The essence of a spot welder is nothing more than a microwave oven transformer rewound to produce low voltage and high current instead of vice-versa. Some people control the pulse-length during the weld with nothing more than their bare hands, while others feel that it’s better implemented with a 555 timer circuit. [Jim]’s version uses a NodeMCU board, which is desperately overkill, but it was on his desk at the time. His comments in GitHub about coding in Lua are all too familiar — how do arrays work again?

Using the fancier microcontroller means that he can do fancy things, like double-pulse welding and so on. He’s not even touching the WiFi features, but whatever. The OLED and rotary encoder system are sweet, but the star of the show here is the 3D printed case, complete with soft parts where [Jim]’s hand rests when he’s using the welder. It looks like he could have bought this thing.
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Completely Owning the Dreamcast Add-on You Never Had

If you’ve got a SEGA Dreamcast kicking around in a closet somewhere, and you still have the underutilized add-on Visual Memory Unit (VMU), you’re in for a treat today. If not, but you enjoy incredibly detailed hacks into the depths of slightly aged silicon, you’ll be even more excited. Because [Dmitry Grinberg] has a VMU hack that will awe you with its completeness. With all the bits in place, the hacking tally is a new MAME emulator, an IDA plugin, a never-before ROM dump, and an emulator for an ARM chip that doesn’t exist, running Flappy Bird. All in a month’s work!

The VMU was a Dreamcast add-on that primarily stored game data in its flash memory, but it also had a small LCD display, a D-pad, and inter-VMU communications functions. It also had room for a standalone game which could interact with the main Dreamcast games in limited ways. [Dmitry] wanted to see what else he could do with it. Basically everything.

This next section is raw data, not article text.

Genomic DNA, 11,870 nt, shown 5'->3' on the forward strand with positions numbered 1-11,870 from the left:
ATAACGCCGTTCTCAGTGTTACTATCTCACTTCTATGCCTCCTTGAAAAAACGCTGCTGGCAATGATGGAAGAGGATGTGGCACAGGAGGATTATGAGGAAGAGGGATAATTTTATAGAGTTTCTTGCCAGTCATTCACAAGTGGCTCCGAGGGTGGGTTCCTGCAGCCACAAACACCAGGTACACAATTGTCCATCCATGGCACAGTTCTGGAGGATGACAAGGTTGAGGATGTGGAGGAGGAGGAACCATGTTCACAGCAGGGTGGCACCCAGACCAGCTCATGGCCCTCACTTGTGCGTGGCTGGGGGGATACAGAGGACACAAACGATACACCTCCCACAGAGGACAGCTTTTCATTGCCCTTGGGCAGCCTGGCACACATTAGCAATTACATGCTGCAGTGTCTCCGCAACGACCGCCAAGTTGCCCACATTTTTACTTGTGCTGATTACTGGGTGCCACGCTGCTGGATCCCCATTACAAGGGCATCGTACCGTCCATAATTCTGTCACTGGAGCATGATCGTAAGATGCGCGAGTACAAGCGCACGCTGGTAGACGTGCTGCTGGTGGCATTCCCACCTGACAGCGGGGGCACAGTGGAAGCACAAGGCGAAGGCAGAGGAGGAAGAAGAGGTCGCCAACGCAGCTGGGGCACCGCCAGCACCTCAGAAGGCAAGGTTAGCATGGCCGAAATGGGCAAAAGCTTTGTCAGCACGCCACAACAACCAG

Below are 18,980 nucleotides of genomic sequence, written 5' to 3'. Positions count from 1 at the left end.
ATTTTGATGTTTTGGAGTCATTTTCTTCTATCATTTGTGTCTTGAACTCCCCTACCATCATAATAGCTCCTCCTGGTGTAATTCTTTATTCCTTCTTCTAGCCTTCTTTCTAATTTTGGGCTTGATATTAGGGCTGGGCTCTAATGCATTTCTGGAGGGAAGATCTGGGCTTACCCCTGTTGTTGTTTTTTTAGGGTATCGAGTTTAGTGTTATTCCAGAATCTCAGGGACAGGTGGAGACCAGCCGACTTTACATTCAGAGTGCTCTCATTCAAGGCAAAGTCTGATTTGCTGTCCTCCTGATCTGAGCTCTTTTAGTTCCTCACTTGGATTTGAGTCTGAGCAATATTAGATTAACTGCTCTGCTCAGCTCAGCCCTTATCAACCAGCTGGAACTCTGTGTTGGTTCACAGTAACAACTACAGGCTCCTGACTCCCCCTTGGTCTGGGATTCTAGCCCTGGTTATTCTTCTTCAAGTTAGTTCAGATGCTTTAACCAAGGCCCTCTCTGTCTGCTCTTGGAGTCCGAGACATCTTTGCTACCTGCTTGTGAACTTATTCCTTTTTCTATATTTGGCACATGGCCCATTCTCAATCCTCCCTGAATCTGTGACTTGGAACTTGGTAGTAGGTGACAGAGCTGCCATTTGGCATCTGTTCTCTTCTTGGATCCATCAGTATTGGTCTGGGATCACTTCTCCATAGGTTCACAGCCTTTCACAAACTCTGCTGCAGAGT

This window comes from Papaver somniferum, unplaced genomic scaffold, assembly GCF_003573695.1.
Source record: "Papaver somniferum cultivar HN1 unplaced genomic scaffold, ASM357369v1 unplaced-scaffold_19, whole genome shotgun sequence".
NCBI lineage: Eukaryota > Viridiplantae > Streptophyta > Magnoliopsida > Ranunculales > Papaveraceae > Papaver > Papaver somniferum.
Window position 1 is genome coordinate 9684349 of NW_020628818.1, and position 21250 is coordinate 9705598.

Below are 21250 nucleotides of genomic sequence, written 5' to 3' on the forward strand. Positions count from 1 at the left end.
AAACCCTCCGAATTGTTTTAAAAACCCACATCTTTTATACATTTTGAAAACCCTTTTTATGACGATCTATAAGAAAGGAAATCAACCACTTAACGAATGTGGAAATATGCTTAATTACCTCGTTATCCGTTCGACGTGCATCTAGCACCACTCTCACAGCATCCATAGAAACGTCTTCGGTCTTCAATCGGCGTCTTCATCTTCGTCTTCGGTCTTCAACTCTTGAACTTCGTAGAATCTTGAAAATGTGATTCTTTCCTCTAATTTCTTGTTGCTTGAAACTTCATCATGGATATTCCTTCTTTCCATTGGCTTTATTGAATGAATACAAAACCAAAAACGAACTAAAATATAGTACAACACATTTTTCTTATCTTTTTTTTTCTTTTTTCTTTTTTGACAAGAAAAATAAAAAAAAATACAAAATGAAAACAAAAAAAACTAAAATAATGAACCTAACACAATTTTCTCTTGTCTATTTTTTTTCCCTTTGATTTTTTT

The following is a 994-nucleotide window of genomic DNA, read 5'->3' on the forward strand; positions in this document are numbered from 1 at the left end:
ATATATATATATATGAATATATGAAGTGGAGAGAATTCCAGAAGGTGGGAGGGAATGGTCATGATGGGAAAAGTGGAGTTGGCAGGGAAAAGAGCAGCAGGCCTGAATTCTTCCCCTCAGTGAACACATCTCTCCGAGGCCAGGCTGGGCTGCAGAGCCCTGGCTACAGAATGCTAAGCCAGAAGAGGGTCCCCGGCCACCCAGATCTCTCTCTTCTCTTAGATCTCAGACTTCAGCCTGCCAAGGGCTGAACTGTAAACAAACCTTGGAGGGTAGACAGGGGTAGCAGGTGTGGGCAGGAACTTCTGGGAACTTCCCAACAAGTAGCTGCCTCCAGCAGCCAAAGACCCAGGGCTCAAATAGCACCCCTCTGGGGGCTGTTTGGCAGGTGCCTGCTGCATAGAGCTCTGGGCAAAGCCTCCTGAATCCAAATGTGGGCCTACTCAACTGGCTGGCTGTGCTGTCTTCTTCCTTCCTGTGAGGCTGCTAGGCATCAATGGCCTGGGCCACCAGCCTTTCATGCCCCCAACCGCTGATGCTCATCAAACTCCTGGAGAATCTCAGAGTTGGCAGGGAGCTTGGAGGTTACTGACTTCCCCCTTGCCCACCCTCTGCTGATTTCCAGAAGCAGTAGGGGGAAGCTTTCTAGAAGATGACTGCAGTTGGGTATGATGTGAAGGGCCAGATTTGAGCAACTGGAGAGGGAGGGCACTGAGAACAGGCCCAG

We can’t do this hack justice in a short write-up, but the outline is that he starts out with the datasheet for the VMU’s CPU, and goes looking for interesting instructions. Then he started reverse engineering the ROM that comes with the SDK, which was only trivially obfuscated. Along the way, he wrote his own IDA plugin for the chip. Discovery of two ROP gadgets allowed him to dump the ROM to flash, where it could be easily read out. Those of you in the VMU community will appreciate the first-ever ROM dump.

On to doing something useful with the device! [Dmitry]’s definition of useful is to have it emulate a modern CPU so that it’s a lot easier to program for. Of course, nobody writes an emulator for modern hardware directly on obsolete hardware — you emulate the obsolete hardware on your laptop to get a debug environment first. So [Dmitry] ported the emulator for the VMU’s CPU that he found in MAME from C++ to C (for reasons that we understand) and customized it for the VMU’s hardware.

Within the emulated VMU, [Dmitry] then wrote the ARM Cortex emulator that it would soon run. But what ARM Cortex to emulate? The Cortex-M0 would have been good enough, but it lacked some instructions that [Dmitry] liked, so he ended up writing an emulator of the not-available-in-silicon Cortex-M23, which had the features he wanted. Load up the Cortex emulator in the VMU, and you can write games for it in C. [Dmitry] provides two demos, naturally: a Mandlebrot set grapher, and Flappy Bird.

Amazed? Yeah, we were as well. But then this is the same guy emulated an ARM chip on the AVR architecture, just to run Linux on an ATMega1284p.